Zara’s hand, large and heavy and smelling faintly of sheep fat, cradled Juliana’s cheek with a gentleness the girl had never felt from her mother.

“Fourteen is not so old,” Zara whispered.

Juliana peered at her through the dusty air, misted from the breath of the horses stabled in the back of the barn. The sweet, earthy smell of hay and animals drifted around her and insulated the small space from the blustering cold outside.

“Old enough to be betrothed.” Juliana placed her hands upon her knees, the sable lining of her cloak soft beneath her palms. “Is that why you won’t tell my fortune? Is Alexei Shuisky…Is he someone I can love?”

She thought of Alexei, a black-haired, fair-skinned stranger who had arrived only yesterday to settle the betrothal arrangements with her father. She had met him but once, for the house was vast and like everyone else, Alexei seemed to think she belonged in the nursery.

“After we are wed, will he beat me?” Juliana asked recklessly. “Take a new wife and send me to a nunnery? Grand Prince Vasily did exactly that. Perhaps it’s all the fashion now.”

Zara’s lips parted in the beginnings of a smile, yet worry haunted her dark eyes. Gaps showed where she had sacrificed a tooth for each child she had borne. Her brood, now seven strong, slept upon straw and rough blankets in an empty stall. Her husband, Chavula, and her uncle Laszlo were presently out checking the traps for rabbits for the pot.

A feeling of comfort and belonging settled over Juliana. It was rare for a band of gypsies to travel this far north, yet each winter they came to Novgorod, high in the forested heartland northwest of Moscow. Juliana’s father, Gregor Romanov, allowed the small tribe to shelter on his huge estate during the cold months.

The privilege was not lightly extended. At the age of three, Juliana had gotten lost in the thick, river-fed forest. Her father had mounted a frantic search. Hope dwindled as the cold northern darkness fell, and then a stranger had appeared.

Dressed in the bright breeches and beribboned blouse of a Carpathian, he had helped himself to a leash of three windhounds from Gregor’s kennel. Searching tirelessly with the huge, fleet dogs, he had located Juliana huddled and weeping by an icy stream.

She remembered little of the incident, but she would never forget the ecstatic barking of the windhounds or Laszlo’s wonderfully fierce face and the strength in his arms as he had lifted her up to carry her home.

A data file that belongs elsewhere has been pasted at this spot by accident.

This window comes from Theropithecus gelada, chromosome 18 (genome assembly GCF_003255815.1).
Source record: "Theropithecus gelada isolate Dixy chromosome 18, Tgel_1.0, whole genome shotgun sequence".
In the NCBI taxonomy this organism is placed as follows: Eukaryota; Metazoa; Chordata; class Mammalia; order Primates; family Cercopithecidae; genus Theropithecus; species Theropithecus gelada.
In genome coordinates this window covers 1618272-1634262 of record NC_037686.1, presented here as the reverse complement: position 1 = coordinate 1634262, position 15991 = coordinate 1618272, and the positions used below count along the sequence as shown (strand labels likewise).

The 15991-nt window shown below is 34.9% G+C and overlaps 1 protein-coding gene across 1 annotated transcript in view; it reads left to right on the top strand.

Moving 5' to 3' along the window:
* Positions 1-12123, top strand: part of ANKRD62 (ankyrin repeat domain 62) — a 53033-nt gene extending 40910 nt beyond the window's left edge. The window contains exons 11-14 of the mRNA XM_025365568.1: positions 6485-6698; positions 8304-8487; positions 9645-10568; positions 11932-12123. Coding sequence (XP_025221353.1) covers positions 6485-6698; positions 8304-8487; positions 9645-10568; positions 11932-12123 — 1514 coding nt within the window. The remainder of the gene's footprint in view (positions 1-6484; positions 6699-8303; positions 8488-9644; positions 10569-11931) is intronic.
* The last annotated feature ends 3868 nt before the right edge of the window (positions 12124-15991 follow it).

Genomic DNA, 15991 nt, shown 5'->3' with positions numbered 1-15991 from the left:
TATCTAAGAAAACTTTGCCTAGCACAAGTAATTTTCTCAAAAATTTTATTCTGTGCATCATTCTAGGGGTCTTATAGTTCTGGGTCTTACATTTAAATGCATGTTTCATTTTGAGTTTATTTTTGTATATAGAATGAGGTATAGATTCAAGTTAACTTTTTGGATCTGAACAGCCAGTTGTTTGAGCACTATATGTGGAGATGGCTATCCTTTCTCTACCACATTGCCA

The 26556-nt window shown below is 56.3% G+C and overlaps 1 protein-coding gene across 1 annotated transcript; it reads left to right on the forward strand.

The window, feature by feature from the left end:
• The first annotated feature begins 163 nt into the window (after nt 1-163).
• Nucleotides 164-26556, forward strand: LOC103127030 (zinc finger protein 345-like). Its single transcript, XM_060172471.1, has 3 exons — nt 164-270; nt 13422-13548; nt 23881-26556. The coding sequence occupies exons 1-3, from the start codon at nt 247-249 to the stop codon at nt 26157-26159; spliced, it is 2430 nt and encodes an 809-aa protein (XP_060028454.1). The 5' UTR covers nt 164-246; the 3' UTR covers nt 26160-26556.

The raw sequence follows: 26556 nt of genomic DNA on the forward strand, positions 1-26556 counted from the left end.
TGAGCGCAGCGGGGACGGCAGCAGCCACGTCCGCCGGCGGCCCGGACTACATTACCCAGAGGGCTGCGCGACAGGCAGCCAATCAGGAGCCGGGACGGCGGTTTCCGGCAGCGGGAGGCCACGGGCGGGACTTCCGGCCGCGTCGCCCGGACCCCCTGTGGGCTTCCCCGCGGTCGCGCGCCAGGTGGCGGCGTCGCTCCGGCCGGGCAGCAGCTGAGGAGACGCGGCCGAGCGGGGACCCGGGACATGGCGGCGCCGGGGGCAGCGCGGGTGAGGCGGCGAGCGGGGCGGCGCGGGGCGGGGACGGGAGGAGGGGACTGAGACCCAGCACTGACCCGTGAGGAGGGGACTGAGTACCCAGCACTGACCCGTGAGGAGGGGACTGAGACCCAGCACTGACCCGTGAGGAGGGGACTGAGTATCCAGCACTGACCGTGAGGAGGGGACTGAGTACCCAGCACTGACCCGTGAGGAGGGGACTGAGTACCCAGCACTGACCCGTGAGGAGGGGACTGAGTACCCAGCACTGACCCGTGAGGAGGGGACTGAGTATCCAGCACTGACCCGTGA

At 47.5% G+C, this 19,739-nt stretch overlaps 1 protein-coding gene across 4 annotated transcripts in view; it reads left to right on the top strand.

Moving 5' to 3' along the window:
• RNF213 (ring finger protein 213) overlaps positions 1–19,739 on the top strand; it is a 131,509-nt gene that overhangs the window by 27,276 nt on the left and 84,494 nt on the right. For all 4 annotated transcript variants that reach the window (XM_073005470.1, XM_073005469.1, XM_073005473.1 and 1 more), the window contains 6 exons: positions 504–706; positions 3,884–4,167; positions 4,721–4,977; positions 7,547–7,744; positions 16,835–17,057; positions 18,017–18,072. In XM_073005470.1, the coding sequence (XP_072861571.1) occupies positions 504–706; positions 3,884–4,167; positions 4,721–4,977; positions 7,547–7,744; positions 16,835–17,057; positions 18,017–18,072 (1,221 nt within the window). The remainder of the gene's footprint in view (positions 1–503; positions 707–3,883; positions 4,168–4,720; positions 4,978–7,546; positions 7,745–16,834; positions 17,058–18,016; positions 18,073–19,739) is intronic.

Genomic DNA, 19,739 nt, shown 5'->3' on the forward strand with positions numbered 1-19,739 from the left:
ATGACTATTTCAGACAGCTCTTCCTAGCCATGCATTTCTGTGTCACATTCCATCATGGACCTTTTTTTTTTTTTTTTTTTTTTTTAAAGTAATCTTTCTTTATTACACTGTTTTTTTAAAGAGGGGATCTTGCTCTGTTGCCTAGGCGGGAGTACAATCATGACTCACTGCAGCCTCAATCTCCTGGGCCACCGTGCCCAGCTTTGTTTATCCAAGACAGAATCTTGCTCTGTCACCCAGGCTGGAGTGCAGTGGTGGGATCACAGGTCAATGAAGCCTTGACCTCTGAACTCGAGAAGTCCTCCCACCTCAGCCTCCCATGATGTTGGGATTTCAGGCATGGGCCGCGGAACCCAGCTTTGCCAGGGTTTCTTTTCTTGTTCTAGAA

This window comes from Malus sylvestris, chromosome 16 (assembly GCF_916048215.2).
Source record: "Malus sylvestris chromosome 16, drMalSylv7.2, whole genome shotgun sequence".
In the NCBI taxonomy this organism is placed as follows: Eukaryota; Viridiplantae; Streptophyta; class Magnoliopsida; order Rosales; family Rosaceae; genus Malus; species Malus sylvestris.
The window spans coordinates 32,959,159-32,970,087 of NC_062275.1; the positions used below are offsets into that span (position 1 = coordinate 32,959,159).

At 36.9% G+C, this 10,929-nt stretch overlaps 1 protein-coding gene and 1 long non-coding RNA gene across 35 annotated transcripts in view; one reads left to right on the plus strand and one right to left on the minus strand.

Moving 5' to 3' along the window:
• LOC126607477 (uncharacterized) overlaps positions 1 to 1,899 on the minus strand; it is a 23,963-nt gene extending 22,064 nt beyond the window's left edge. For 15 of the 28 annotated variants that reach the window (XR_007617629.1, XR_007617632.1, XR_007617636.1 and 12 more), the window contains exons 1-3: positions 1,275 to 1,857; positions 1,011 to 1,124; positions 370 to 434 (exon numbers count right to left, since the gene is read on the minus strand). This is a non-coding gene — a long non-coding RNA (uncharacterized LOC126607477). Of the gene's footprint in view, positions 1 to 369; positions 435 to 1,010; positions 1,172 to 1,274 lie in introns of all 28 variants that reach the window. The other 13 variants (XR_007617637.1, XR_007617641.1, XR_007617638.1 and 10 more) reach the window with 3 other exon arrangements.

Since that day, she had felt drawn to these mysterious, nomadic people. Her veins coursing with royal blood, she had been groomed from the cradle to be the wife of a powerful boyar. She was not even supposed to notice gypsies, much less associate with them. The fact that they were forbidden to her only made their secret meetings more delicious.

“Well?” she prompted Zara. “Have you seen such a vision of Alexei?”

“You know my visions are not so clear, nor so obvious.”

“Then what?” Impatient, Juliana yanked a silver button off her hood. “Here, this is worth at least a hundred kopeks.” Zara’s hand closed around the bauble, and Juliana smiled slyly. “Ah. Does that help you see more clearly?”

Zara dropped the button into her bodice. “You Gaje,” she said good-naturedly. “You’re all so easily gulled.”

Juliana laughed, the button no more valuable to her than a stick of kindling. Her family’s wealth was a fact she accepted as readily as she had accepted her father’s long absences in the service of Vasily III, grand prince of the neighboring city-state, Moscow.

The thought sobered her. A few weeks earlier, Vasily had died. He had left his son Ivan, a mere three years old, on the throne and his council of boyars quarreling bitterly amongst themselves.

Lately, Papa stayed locked in his study, writing frantic missives to allies in other cities. He was worried about the ruthless nobles who had begun to clamor for the power to rule now that the prince was dead.

Shaking off the image of her father’s troubled eyes, his drawn face, she held out her hand, palm up. “Hold nothing back this time. ‘Long life and happiness’ might satisfy the superstitious Gaje, but I want the truth.”

Zara reluctantly turned Juliana’s palm toward the flickering light of the lamp. “Some matters are better left unknown.”

“I’m not afraid.”

Zara’s eyes locked with Juliana’s, veiled pools of black confronting clear emerald green. “It is good to be fearless, Juliana.” Zara’s nail, edged with ancient dirt, traced a sinuous unbroken line across Juliana’s palm. Then the gypsy looked at the large brooch Juliana wore pinned at her shoulder.

The thin flame from the lamp gave the ruby a glow of life, making the precious jewel appear depthless in its cruciform setting of gold and pearls.

Zara’s eyes glazed and her cheek—the one marked so wonderfully with a star—seemed to droop slightly. Without moving, she appeared to slip away, deep into a secret realm of intuition and imagination.